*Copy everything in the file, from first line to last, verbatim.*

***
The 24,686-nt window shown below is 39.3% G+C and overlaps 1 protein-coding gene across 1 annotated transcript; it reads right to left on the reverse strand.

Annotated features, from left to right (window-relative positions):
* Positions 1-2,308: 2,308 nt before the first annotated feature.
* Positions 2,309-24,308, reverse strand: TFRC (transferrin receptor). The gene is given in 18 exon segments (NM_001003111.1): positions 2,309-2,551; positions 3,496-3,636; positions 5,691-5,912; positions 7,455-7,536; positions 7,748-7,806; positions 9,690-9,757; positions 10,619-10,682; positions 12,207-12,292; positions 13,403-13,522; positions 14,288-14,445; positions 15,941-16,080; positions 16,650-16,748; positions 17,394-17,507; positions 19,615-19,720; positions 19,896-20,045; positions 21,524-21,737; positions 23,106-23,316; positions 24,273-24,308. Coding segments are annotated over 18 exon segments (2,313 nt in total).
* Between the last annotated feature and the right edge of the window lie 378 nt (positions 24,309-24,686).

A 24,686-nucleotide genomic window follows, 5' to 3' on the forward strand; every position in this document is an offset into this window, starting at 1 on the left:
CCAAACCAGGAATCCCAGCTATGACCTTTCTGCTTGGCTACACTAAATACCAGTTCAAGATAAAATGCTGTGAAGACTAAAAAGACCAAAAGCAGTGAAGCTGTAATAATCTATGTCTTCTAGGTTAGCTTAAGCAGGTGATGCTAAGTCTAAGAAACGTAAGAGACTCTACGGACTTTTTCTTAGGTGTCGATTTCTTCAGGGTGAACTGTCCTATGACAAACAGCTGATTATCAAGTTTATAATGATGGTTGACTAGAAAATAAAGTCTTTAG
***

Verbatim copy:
The 24,686-nt window shown below is 39.3% G+C and overlaps 1 protein-coding gene across 1 annotated transcript; it reads right to left on the reverse strand.

Annotated features, from left to right (window-relative positions):
* Positions 1-2,308: 2,308 nt before the first annotated feature.
* Positions 2,309-24,308, reverse strand: TFRC (transferrin receptor). The gene is given in 18 exon segments (NM_001003111.1): positions 2,309-2,551; positions 3,496-3,636; positions 5,691-5,912; positions 7,455-7,536; positions 7,748-7,806; positions 9,690-9,757; positions 10,619-10,682; positions 12,207-12,292; positions 13,403-13,522; positions 14,288-14,445; positions 15,941-16,080; positions 16,650-16,748; positions 17,394-17,507; positions 19,615-19,720; positions 19,896-20,045; positions 21,524-21,737; positions 23,106-23,316; positions 24,273-24,308. Coding segments are annotated over 18 exon segments (2,313 nt in total).
* Between the last annotated feature and the right edge of the window lie 378 nt (positions 24,309-24,686).

A 24,686-nucleotide genomic window follows, 5' to 3' on the forward strand; every position in this document is an offset into this window, starting at 1 on the left:
CCAAACCAGGAATCCCAGCTATGACCTTTCTGCTTGGCTACACTAAATACCAGTTCAAGATAAAATGCTGTGAAGACTAAAAAGACCAAAAGCAGTGAAGCTGTAATAATCTATGTCTTCTAGGTTAGCTTAAGCAGGTGATGCTAAGTCTAAGAAACGTAAGAGACTCTACGGACTTTTTCTTAGGTGTCGATTTCTTCAGGGTGAACTGTCCTATGACAAACAGCTGATTATCAAGTTTATAATGATGGTTGACTAGAAAATAAAGTCTTTAG